Apple Music & Exclusivity

Apple Music, the iPhone maker's foray into paid music streaming, is finally here (available starting today as part of iOS 8.4 update), but with stiff competition from Spotify, Pandora, Google Play Music All Access and the likes, the inevitable question is whether is it late to the party. Apple no doubt has been a champion of digital music several times before, a juggernaut positioning itself at the vanguard of change with iTunes and iPod, thus forcing the music industry to quickly adapt and embrace the new music format.

Times have changed since then and with rapid advances in technology, streaming is increasingly becoming the norm, letting you even upload and stream your music collection from the cloud. Who after all has the patience to sift and organise his/her music library (pirated or otherwise) every time one changes a smartphone! Hence it makes perfect sense for Apple to dip its toes into the world of streaming. But what of the app itself? Does it have in it the potential to become the next-gen iPod?

Having taken it for a spin myself, I found Apple Music to be nothing short of ambitious, for it wants to own your complete music experience, right from streaming, to music discovery and personalised recommendations, to live 24x7 radio, to following your favourite artists and hosting your traditional iTunes catalogue all in one single place. Feature-packed and overwhelming for a music app, yes, but if you are one of those baked into the Apple ecosystem, it should be a godsend.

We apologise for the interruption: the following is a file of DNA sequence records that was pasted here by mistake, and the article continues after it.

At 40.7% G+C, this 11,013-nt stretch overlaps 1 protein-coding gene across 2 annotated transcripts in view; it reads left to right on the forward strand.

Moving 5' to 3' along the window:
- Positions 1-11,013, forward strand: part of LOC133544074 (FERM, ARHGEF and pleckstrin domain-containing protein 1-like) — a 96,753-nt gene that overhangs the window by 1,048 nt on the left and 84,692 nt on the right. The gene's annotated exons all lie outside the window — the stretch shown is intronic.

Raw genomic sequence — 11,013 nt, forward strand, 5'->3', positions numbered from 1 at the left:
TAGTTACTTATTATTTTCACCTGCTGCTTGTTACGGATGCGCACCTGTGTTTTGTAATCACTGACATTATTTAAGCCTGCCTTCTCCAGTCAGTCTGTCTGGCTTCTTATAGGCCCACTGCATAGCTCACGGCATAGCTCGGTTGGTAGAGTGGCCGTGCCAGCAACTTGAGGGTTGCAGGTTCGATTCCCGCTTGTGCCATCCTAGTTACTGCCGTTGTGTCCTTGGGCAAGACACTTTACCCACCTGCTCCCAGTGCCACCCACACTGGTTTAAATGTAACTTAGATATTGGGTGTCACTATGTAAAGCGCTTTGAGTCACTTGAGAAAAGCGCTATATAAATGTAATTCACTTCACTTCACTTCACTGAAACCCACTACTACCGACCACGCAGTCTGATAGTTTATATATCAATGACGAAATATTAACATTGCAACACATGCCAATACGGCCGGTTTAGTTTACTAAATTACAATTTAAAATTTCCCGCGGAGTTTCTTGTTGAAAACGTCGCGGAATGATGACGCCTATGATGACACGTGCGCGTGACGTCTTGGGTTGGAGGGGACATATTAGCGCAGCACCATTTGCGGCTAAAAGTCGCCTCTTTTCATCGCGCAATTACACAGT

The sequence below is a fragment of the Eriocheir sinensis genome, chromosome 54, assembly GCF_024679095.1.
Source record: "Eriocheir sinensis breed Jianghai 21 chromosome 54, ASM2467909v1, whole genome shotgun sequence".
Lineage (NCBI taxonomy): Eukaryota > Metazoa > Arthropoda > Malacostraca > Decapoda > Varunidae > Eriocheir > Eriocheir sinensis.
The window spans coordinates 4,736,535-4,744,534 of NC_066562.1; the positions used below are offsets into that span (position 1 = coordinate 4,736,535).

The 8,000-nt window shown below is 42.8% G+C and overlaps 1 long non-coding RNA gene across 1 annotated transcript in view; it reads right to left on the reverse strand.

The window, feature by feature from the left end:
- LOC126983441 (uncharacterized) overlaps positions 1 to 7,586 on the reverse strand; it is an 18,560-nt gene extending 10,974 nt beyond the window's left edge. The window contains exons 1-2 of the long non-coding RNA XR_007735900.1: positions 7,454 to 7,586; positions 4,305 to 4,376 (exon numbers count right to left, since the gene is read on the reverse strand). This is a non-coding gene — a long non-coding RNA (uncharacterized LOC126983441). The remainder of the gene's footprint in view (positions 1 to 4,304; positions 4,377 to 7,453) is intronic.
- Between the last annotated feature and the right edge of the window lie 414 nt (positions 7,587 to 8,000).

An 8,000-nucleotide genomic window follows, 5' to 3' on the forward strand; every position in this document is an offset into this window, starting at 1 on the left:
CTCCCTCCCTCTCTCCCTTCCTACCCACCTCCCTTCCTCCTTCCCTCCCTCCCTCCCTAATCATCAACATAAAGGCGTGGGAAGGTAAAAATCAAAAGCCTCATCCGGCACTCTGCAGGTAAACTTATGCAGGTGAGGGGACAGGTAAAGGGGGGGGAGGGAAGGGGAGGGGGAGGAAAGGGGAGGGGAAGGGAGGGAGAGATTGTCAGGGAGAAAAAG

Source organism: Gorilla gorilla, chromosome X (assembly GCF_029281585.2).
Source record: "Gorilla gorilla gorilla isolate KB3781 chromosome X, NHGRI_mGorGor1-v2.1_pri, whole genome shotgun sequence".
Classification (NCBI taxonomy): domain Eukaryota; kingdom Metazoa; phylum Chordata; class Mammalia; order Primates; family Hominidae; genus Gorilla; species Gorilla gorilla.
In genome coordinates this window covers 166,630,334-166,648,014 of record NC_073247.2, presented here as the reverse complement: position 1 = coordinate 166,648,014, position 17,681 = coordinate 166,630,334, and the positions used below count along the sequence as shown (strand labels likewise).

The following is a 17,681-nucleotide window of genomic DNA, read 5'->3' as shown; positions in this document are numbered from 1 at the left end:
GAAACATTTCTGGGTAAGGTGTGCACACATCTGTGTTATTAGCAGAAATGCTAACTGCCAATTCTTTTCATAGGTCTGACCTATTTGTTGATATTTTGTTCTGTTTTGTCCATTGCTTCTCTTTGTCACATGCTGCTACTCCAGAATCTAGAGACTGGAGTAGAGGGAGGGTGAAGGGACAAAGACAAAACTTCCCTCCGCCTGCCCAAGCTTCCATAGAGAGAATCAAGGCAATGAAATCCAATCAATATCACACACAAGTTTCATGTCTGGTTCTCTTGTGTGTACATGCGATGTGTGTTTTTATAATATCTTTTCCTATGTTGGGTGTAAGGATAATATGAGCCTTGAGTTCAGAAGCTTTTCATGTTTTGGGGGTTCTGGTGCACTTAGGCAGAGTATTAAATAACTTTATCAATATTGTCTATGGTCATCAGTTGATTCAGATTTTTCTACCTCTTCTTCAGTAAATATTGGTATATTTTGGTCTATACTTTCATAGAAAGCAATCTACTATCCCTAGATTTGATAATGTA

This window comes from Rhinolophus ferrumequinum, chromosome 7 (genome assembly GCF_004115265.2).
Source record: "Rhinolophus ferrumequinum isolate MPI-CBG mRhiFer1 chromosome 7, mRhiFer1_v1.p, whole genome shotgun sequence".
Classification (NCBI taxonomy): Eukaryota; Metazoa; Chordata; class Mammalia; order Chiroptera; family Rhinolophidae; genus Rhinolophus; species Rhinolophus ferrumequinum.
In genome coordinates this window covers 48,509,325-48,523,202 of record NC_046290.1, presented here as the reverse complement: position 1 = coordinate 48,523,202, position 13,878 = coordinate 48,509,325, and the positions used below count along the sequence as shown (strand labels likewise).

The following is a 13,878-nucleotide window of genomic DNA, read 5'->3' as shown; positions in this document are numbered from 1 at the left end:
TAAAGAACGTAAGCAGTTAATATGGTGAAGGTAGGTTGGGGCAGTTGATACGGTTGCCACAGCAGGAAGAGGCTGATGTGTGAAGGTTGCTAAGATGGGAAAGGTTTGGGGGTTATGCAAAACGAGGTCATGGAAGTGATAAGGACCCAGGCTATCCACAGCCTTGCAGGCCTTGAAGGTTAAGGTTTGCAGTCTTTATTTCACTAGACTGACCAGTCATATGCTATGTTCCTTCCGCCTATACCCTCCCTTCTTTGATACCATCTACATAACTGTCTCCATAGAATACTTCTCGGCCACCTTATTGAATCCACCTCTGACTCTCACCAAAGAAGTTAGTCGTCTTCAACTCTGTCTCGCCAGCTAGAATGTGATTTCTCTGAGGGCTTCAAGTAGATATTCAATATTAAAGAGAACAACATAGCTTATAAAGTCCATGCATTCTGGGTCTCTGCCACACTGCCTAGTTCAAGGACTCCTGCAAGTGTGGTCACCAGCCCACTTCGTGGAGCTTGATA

However what's a little concerning here is Apple's attempt to draw customers to its service through exclusive content. Taylor Swift's latest album 1989 will be an Apple Music exclusive (this after Swift made an impassioned plea to pay artists and rights holders on a per-stream basis during the free three-month trial period) and so will Dr. Dre's The Chronic. Hard rock band AC/DC too is joining the list, although their records will be available on Spotify and Rdio as well. It's not just Apple; Jay-Z-owned TIDAL music service, which was relaunched early this year, does the same by offering exclusive content from the artists involved.

All of this bodes a bright start for Apple Music given its widespread release and a huge install base, but not for streaming services in general and for users who are already subscribed to its rivals like Spotify or Google Play Music (I'm not planning to ditch my Google Play Music All Access subscription any time soon. It has a fairly exhaustive collection, plus you get ad-free YouTube with offline use). Have we reached a stage where one has to subscribe to several streaming services to follow artists of his liking? As a music lover, it pains to see such fragmentation happening and I seriously hope this mad rush for exclusives doesn't become a trend going forward, inexorably increasing the chances of music piracy.